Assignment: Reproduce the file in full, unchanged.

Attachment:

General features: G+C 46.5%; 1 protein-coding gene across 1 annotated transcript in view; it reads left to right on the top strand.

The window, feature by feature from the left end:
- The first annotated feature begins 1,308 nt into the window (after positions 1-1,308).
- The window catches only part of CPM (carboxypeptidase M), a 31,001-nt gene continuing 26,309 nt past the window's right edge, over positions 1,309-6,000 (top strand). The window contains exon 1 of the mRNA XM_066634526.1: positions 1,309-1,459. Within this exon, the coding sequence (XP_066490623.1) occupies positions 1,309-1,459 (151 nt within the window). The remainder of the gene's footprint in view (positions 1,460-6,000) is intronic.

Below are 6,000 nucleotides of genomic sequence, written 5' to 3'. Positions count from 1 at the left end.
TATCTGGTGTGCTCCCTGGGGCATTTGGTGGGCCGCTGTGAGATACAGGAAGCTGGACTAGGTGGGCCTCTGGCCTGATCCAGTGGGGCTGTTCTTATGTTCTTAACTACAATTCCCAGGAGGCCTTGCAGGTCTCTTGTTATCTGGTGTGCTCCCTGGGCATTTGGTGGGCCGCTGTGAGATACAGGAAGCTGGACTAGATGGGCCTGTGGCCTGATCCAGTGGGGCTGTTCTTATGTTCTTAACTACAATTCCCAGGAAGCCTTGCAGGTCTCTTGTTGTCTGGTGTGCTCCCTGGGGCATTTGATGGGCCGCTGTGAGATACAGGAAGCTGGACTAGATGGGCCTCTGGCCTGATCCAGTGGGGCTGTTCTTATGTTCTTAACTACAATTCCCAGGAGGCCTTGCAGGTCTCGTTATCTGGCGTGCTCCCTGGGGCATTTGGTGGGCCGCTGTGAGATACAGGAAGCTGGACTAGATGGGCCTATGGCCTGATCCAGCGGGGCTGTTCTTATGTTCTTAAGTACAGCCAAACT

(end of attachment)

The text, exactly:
General features: G+C 46.5%; 1 protein-coding gene across 1 annotated transcript in view; it reads left to right on the top strand.

The window, feature by feature from the left end:
- The first annotated feature begins 1,308 nt into the window (after positions 1-1,308).
- The window catches only part of CPM (carboxypeptidase M), a 31,001-nt gene continuing 26,309 nt past the window's right edge, over positions 1,309-6,000 (top strand). The window contains exon 1 of the mRNA XM_066634526.1: positions 1,309-1,459. Within this exon, the coding sequence (XP_066490623.1) occupies positions 1,309-1,459 (151 nt within the window). The remainder of the gene's footprint in view (positions 1,460-6,000) is intronic.

Below are 6,000 nucleotides of genomic sequence, written 5' to 3'. Positions count from 1 at the left end.
TATCTGGTGTGCTCCCTGGGGCATTTGGTGGGCCGCTGTGAGATACAGGAAGCTGGACTAGGTGGGCCTCTGGCCTGATCCAGTGGGGCTGTTCTTATGTTCTTAACTACAATTCCCAGGAGGCCTTGCAGGTCTCTTGTTATCTGGTGTGCTCCCTGGGCATTTGGTGGGCCGCTGTGAGATACAGGAAGCTGGACTAGATGGGCCTGTGGCCTGATCCAGTGGGGCTGTTCTTATGTTCTTAACTACAATTCCCAGGAAGCCTTGCAGGTCTCTTGTTGTCTGGTGTGCTCCCTGGGGCATTTGATGGGCCGCTGTGAGATACAGGAAGCTGGACTAGATGGGCCTCTGGCCTGATCCAGTGGGGCTGTTCTTATGTTCTTAACTACAATTCCCAGGAGGCCTTGCAGGTCTCGTTATCTGGCGTGCTCCCTGGGGCATTTGGTGGGCCGCTGTGAGATACAGGAAGCTGGACTAGATGGGCCTATGGCCTGATCCAGCGGGGCTGTTCTTATGTTCTTAAGTACAGCCAAACT